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Re: I Got Th' "Eagle Done Flew" Blues!

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Caldwell, Stan wrote:
Happy Saint Patty's Day, Bill:

It appears to me that you are once again confusing Texas with Heaven.  

If you only have a verbal understanding with the architect, then for all practical purposes your contract agreement is virtual, not real, and not enforceable.

Try small claims court.  It costs almost nothing and does not require the services of a lawyer.  Back when I used to work for architects, I dragged several deadbeats into small claims court and always walked away smiling.  Of course, this only works if you have a written contract and if you no longer want to work for the defendant architect.

Sláinte!

Stan R. Caldwell, P.E.
Dallas, Texas

  
Bill,
This is a small claims suit - it is not worth going into superior court to sue the client. Here is what I have learned from years of different scenario's:
  1. I am assuming your contract is with the architect. The same thing happened to me and the bottom line was that the judge pro-tem (small claims) admonished the architect since he owed you the money. If the client refuses to pay the architect for your fee, then the problem becomes the architects not yours and the architect is still responsible for your fee.
  2. Verbal agreements are an acceptable form of contractual agreement in California as long as you are working for an Architect or contractor. If you work for a layperson or owner, then you must have a written agreement - but my experience on this is that regardless of how right you are, the small claims court will allow you first to arbitrate. If you refuse to arbitrate because you are convinced that the total fee is owed to you then the judge will most likely side with the owner.
  3. I am assuming that none of the people involved in the small claims suit will "lie" in court. In my case, the client lied and told the judge that I did not have the work done and asked for an additional three to four months to complete the work. The client was a psychologist and her contractor was her boyfriend. What I told them was that I needed a week to ten days as they demanded the work to be finished in three days which was not possible. I was delayed, but I still had performed work and the judge sided with the client and I had to return the entire fee.
  4. The next step if you lose is to appeal and this is where it goes to the superior court and both sides can have an attorney represent them. To circumvent this I did the wrong thing - I confronted the contractor and his girl friend in the parking lot - looking them dead on in the eye and asking why they lied in court to the judge. I told them I would appeal and they berated me calling me a "small fry" and told me that they had the money to fight me no matter how long I wanted to fight.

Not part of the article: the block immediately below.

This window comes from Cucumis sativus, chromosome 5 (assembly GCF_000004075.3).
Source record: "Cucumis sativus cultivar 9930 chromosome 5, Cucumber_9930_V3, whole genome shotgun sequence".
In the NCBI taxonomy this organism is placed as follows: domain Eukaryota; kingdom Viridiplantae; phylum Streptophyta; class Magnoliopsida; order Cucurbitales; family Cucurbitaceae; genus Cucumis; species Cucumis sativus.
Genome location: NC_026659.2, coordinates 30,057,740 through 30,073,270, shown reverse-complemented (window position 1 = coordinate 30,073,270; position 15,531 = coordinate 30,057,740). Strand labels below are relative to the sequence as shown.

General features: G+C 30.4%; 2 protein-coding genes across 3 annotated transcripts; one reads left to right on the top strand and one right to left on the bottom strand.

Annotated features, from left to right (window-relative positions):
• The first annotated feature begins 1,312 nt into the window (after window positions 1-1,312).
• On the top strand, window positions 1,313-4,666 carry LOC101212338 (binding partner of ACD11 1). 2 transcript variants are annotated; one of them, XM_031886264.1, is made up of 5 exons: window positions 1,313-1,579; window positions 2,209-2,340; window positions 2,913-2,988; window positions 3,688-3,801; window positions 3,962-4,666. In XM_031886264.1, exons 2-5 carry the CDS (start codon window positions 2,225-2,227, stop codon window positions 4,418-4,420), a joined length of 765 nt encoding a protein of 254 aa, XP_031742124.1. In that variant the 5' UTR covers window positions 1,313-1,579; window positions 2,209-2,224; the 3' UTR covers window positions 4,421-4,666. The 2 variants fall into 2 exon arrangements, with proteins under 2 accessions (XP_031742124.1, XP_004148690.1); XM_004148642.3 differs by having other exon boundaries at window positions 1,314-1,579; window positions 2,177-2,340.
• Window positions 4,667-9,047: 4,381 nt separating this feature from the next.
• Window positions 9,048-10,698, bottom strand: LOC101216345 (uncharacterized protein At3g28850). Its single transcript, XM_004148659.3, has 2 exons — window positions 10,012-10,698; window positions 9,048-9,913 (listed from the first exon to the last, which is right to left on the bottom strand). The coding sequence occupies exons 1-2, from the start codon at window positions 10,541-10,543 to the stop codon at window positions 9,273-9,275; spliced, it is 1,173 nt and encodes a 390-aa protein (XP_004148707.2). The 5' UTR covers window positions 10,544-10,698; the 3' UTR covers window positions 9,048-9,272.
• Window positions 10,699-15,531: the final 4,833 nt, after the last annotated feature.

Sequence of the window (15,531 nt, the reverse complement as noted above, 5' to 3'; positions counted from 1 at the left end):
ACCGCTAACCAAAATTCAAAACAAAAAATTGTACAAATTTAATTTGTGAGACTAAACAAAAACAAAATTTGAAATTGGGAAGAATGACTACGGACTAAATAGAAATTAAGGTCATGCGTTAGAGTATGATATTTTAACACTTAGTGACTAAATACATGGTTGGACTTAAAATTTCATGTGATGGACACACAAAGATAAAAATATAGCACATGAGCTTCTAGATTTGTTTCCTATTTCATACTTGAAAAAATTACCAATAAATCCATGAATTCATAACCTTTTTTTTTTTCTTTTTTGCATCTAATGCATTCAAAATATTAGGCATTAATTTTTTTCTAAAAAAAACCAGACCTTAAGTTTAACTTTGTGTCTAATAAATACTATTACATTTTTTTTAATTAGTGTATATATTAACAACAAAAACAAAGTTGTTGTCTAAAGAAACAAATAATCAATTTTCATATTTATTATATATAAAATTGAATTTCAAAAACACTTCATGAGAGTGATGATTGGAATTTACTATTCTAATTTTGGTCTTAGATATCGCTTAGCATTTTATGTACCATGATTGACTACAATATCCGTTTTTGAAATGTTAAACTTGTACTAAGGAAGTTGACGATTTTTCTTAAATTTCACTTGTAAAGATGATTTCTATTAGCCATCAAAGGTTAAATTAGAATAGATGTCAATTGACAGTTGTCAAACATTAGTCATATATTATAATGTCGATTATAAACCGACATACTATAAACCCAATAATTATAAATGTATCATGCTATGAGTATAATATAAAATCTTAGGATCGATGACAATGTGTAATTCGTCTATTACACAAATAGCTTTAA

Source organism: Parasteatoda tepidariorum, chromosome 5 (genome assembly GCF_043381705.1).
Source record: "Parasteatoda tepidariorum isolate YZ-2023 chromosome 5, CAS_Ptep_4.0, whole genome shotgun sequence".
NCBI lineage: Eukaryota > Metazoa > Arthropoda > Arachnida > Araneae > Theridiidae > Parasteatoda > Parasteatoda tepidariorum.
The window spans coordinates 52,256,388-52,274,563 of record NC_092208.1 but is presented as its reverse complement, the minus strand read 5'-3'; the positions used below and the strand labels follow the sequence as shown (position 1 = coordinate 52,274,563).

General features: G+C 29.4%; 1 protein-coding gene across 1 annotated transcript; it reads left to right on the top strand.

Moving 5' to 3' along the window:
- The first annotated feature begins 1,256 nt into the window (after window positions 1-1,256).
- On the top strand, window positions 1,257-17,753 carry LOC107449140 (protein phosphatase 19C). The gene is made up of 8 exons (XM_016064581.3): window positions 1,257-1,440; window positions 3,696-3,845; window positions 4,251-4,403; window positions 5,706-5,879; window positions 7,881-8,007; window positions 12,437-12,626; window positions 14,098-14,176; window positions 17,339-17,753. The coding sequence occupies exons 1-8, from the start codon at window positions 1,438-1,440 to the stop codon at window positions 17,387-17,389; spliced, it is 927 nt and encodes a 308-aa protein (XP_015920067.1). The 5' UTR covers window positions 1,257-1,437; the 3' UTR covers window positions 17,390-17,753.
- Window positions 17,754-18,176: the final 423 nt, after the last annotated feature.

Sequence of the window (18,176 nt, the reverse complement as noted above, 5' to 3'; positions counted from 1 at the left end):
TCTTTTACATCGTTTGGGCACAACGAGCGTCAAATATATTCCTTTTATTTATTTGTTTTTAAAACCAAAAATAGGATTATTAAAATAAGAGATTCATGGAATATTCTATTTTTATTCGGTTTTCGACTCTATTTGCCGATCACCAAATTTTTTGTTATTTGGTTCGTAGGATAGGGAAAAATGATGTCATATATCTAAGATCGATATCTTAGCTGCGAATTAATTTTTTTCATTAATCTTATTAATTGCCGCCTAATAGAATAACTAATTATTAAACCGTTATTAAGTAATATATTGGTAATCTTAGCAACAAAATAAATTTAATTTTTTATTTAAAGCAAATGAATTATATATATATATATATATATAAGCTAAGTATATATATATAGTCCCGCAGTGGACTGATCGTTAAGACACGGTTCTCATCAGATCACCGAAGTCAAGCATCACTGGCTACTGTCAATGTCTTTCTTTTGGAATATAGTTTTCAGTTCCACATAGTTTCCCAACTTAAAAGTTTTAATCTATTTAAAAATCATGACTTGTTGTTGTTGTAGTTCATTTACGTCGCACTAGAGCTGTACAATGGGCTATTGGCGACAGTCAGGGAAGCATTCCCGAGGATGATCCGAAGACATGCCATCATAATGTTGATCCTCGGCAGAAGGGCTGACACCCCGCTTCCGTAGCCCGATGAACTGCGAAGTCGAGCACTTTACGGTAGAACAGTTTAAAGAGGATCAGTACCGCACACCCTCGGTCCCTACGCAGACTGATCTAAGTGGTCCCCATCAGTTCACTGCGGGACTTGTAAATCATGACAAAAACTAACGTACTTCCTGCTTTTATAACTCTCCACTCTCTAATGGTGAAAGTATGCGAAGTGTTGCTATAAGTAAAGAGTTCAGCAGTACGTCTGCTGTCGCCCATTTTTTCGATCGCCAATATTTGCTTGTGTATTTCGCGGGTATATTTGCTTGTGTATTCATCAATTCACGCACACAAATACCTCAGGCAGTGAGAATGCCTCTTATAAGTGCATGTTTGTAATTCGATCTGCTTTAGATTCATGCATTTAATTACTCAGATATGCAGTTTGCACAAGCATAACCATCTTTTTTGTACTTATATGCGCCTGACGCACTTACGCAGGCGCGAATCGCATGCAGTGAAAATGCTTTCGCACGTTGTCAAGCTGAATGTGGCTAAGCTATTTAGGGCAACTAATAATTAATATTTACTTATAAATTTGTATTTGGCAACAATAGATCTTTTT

5. The result was a long talk with my car repair guy who had gone through this many times and I decided to eat  it and forget it. I returned their retainer and although it still bothers me how unfair it is, life is simply not fair. I think you have a better chance that I did because you are trying to collect from an architect.
  6. IMPORTANT: AT LEAST IN CALIFORNIA, YOU DO NOT NEED A SIGNED CONTRACT WITH AN ARCHITECT OR CONTRACTOR - ONLY WITH AN OWNER OR LAYPERSON and the contract really means nothing in small claims.
I am finding that clients who start you one work and then can't wait the lead time you informed them of in the beginning (even if it is in the contract) they can stop the work and demand a refund of their payment - you not only eat the work you did, but you have lost other potential clients when you gave them your time and refused work from others who needed you. So you lose twice.
An architect who does not support his engineer is not worth working for and I would not let him off the hook. Sue the Architect in small claims and make if clear to the Judge that your contract is with the architect and not the owner.

Sorry, but I am sick and tired of people weaseling out of their commitment to you and treating a contract as tough it were a piece of toilet paper. It doesn't happen often but lately it seems to be happening more as economic conditions change on a daily bases and depending where you are in the country. With the one exception of this contractor and his girlfriend who lied, I've won all other cases - albeit I might have lost some of the fee I was suing for, but I walked out feeling some satisfaction.

Dennis

--

Dennis S. Wish, PE
California Professional Engineer
Structural Engineering Consultant

dennis.wish(--nospam--at)verizon.net


760.564.0884 (office - fax)

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